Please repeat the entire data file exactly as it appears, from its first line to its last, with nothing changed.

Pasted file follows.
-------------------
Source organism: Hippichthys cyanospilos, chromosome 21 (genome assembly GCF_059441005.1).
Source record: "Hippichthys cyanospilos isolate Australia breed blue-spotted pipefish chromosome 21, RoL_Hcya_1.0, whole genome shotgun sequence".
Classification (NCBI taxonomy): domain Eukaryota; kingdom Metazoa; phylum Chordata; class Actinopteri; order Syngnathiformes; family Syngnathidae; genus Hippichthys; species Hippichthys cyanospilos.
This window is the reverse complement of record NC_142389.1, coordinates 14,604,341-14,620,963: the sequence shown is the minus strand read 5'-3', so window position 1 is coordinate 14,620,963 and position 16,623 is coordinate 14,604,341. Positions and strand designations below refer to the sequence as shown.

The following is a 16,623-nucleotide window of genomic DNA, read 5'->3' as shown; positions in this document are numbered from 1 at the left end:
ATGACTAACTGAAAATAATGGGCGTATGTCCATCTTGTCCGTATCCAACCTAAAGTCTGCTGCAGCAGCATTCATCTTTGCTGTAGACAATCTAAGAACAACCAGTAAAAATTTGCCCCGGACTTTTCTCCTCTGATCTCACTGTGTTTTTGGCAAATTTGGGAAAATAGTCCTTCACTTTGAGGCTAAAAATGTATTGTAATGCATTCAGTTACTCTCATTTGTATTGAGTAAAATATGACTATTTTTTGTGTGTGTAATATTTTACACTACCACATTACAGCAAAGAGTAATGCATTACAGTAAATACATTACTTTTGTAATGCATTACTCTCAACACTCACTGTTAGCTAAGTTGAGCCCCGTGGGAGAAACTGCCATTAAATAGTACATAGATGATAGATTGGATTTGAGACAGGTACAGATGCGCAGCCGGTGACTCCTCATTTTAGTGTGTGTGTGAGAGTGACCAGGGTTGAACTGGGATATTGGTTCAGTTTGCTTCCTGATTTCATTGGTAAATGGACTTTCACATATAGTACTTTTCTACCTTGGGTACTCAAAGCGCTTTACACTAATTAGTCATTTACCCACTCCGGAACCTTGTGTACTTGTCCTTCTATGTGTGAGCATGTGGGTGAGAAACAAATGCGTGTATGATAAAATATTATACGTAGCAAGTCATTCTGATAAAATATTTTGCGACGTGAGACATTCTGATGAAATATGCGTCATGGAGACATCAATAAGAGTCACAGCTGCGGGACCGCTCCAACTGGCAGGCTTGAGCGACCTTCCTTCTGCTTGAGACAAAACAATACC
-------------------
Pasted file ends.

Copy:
Source organism: Hippichthys cyanospilos, chromosome 21 (genome assembly GCF_059441005.1).
Source record: "Hippichthys cyanospilos isolate Australia breed blue-spotted pipefish chromosome 21, RoL_Hcya_1.0, whole genome shotgun sequence".
Classification (NCBI taxonomy): domain Eukaryota; kingdom Metazoa; phylum Chordata; class Actinopteri; order Syngnathiformes; family Syngnathidae; genus Hippichthys; species Hippichthys cyanospilos.
This window is the reverse complement of record NC_142389.1, coordinates 14,604,341-14,620,963: the sequence shown is the minus strand read 5'-3', so window position 1 is coordinate 14,620,963 and position 16,623 is coordinate 14,604,341. Positions and strand designations below refer to the sequence as shown.

The following is a 16,623-nucleotide window of genomic DNA, read 5'->3' as shown; positions in this document are numbered from 1 at the left end:
ATGACTAACTGAAAATAATGGGCGTATGTCCATCTTGTCCGTATCCAACCTAAAGTCTGCTGCAGCAGCATTCATCTTTGCTGTAGACAATCTAAGAACAACCAGTAAAAATTTGCCCCGGACTTTTCTCCTCTGATCTCACTGTGTTTTTGGCAAATTTGGGAAAATAGTCCTTCACTTTGAGGCTAAAAATGTATTGTAATGCATTCAGTTACTCTCATTTGTATTGAGTAAAATATGACTATTTTTTGTGTGTGTAATATTTTACACTACCACATTACAGCAAAGAGTAATGCATTACAGTAAATACATTACTTTTGTAATGCATTACTCTCAACACTCACTGTTAGCTAAGTTGAGCCCCGTGGGAGAAACTGCCATTAAATAGTACATAGATGATAGATTGGATTTGAGACAGGTACAGATGCGCAGCCGGTGACTCCTCATTTTAGTGTGTGTGTGAGAGTGACCAGGGTTGAACTGGGATATTGGTTCAGTTTGCTTCCTGATTTCATTGGTAAATGGACTTTCACATATAGTACTTTTCTACCTTGGGTACTCAAAGCGCTTTACACTAATTAGTCATTTACCCACTCCGGAACCTTGTGTACTTGTCCTTCTATGTGTGAGCATGTGGGTGAGAAACAAATGCGTGTATGATAAAATATTATACGTAGCAAGTCATTCTGATAAAATATTTTGCGACGTGAGACATTCTGATGAAATATGCGTCATGGAGACATCAATAAGAGTCACAGCTGCGGGACCGCTCCAACTGGCAGGCTTGAGCGACCTTCCTTCTGCTTGAGACAAAACAATACC